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Mainstream, VOL LVIII No 8 New Delhi February 8, 2020

Sri Lanka: Gotabaya plunges into true Gotabayaism

Sunday 9 February 2020, by Apratim Mukarji

“Gota’s Goons” is now a popular phrase in Sri Lanka. This is not surprising, because Sri Lanka’s newly elected President, Gotabaya Rajapaksa, does not believe in wasting time to get into action.

Let us talk about a recent manifestation of this Gotabaya dictum. In early December, as journalist Maduka, who was recently transferred to the Lake House Media Department (the Lake House group of media is Sri Lanka’s largest media group owned by the government), was attacked by trade union members of the Gotabaya Government. In his statement to his employers seeking an inquiry into the incident, a number of activists of the trade union entered the Resa newspaper’s (one of the group’s newspapers) editorial department and took him out by force and assaulted him and left before threatening him not to go back to his office again.

This intimidating incident happened after the journalist had already resigned from his job and was present in his office as his contract of service required him to do so. He is a heart patient and the incident has affected him badly. He is since under treatment.

Why was he assaulted? He is one of the many journalists who have regularly exposed Gotabaya Rajapaksa and has been marked for retribution in good time. That time has now come with Rajapaksa as the new Sri Lankan President. It is not for nothing that scores of independent and critical journalists have fled the country following Gotabaya’s victory.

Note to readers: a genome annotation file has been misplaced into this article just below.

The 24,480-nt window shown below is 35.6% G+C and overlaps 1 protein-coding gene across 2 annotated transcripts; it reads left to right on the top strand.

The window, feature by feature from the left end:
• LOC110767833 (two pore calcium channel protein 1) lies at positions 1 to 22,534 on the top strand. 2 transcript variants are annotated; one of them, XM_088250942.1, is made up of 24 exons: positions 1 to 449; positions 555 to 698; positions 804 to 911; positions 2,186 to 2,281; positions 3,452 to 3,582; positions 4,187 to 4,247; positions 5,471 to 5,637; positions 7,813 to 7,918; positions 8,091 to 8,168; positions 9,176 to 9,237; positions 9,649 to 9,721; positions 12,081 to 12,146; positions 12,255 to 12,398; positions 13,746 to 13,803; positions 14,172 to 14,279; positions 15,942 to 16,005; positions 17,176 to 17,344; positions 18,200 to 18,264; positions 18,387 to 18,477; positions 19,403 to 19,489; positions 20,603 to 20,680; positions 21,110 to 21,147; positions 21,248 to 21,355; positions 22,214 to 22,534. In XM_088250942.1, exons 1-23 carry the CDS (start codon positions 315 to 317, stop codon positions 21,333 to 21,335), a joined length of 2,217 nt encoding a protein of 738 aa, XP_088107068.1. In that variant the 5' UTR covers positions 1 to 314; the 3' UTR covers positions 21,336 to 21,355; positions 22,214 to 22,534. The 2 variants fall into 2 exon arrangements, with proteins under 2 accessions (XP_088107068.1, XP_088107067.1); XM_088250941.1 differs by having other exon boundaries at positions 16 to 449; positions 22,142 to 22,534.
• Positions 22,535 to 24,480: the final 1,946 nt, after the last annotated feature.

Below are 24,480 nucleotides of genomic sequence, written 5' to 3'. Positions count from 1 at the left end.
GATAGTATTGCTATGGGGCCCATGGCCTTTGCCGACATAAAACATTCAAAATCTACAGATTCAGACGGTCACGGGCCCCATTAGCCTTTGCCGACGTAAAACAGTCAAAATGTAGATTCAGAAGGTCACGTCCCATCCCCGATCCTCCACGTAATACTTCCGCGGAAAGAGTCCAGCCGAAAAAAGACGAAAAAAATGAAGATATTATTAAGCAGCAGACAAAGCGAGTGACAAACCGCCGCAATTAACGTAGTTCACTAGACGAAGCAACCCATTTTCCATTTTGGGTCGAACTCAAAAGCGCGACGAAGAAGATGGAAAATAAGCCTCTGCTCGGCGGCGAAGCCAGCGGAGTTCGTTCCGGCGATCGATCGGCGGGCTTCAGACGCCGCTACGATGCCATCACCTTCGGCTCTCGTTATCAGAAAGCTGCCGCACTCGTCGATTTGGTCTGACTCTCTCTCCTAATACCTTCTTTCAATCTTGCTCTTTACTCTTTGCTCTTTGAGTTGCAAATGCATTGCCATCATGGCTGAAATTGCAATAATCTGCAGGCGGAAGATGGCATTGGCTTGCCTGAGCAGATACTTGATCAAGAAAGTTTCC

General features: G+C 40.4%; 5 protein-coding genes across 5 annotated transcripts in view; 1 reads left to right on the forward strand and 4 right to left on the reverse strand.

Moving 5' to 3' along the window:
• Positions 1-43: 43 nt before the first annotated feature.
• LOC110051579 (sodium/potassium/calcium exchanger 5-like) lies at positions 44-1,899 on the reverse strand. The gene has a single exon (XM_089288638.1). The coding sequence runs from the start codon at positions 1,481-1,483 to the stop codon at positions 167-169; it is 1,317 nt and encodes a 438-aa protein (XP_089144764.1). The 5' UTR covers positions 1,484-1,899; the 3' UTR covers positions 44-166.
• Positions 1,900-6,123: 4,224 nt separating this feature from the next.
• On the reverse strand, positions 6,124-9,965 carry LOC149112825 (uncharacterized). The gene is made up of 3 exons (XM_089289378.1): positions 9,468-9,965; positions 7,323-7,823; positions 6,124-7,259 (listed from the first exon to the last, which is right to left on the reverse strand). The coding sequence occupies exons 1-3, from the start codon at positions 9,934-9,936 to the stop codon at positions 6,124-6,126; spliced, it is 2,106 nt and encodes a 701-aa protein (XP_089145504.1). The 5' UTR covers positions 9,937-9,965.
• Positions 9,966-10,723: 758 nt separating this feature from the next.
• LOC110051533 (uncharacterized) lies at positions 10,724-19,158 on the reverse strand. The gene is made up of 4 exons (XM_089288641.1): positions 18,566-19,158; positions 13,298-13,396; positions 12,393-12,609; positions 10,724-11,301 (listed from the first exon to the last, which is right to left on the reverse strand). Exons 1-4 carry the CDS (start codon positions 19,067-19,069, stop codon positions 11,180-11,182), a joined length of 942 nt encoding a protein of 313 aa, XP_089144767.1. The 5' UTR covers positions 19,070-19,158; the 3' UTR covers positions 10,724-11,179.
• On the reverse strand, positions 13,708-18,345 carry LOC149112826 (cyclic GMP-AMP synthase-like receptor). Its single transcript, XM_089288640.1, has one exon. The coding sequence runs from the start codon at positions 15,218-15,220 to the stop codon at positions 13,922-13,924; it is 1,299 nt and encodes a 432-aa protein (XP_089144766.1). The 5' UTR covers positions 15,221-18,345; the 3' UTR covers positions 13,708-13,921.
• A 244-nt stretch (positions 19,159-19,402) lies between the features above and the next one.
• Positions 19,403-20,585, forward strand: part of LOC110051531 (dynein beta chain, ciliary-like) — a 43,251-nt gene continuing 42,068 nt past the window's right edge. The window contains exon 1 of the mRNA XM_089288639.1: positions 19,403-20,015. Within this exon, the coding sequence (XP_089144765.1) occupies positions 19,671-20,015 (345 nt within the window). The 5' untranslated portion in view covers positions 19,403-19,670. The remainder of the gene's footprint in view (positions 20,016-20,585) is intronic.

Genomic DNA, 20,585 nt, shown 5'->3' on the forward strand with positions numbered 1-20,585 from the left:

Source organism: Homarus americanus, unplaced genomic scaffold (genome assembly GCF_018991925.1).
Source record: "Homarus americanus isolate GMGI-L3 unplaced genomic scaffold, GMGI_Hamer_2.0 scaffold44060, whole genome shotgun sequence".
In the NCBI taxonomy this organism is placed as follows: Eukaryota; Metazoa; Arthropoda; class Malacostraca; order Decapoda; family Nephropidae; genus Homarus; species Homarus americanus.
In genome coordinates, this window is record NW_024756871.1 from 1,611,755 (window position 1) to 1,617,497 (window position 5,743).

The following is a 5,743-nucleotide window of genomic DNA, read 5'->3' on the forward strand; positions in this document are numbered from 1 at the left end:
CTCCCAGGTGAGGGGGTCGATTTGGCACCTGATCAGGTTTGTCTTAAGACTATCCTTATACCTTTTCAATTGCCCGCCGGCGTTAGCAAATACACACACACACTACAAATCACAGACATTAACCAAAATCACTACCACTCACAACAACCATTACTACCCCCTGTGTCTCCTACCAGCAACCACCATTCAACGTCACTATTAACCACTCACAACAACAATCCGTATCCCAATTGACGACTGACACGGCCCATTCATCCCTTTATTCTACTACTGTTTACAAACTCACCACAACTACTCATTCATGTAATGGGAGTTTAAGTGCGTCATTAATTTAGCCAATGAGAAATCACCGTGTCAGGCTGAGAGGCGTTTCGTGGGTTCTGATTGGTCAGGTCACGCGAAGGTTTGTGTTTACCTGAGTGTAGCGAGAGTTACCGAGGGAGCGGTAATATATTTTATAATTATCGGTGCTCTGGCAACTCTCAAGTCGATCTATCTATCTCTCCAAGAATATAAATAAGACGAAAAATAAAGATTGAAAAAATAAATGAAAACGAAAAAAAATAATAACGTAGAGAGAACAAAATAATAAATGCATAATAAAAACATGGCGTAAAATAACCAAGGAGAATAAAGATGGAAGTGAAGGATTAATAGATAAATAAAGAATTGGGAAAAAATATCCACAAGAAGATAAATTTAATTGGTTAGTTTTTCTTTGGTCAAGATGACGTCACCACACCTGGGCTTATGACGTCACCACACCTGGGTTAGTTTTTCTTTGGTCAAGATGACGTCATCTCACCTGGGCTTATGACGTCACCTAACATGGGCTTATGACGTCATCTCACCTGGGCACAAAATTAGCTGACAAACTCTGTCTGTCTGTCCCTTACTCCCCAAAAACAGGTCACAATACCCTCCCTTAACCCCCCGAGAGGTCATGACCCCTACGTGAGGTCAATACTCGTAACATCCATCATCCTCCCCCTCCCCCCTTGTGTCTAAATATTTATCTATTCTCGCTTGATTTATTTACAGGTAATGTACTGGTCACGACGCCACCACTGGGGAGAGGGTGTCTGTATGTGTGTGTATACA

The flight of policemen who were investigating various corruption and murder and assault cases against the Rajapaksa brothers, including the former President and present Prime Minister Mahinda, was only widely anticipated. As many as 700 of these policemen have been barred from overseas travel by Gotabaya in one of his first acts as the President. He has publicly stated that these men will be prosecuted for institutiong and pursuing false cases against him and other Rajapaksas.To his chagrin, the leading investigator, Nishantha Silva, managed to flee to Switzerland before the new President was elected and could have laid his hand on him. He was soon sought to be followed by another key investigator but he was detained on the eve of his departure to Europe. The rest of the team are now kept back and being watched by the police under Gotabaya’s instruction.

The environment of fear was clamped down on the nation even before the presidential election was held when author Lasantha Wijeratne was attacked in his home in Galle town in the south. The four attackers broke into the house at pre-dawn hours when darkness prevailed and assaulted him right on his bed. Before escaping, they also smashed the furniture.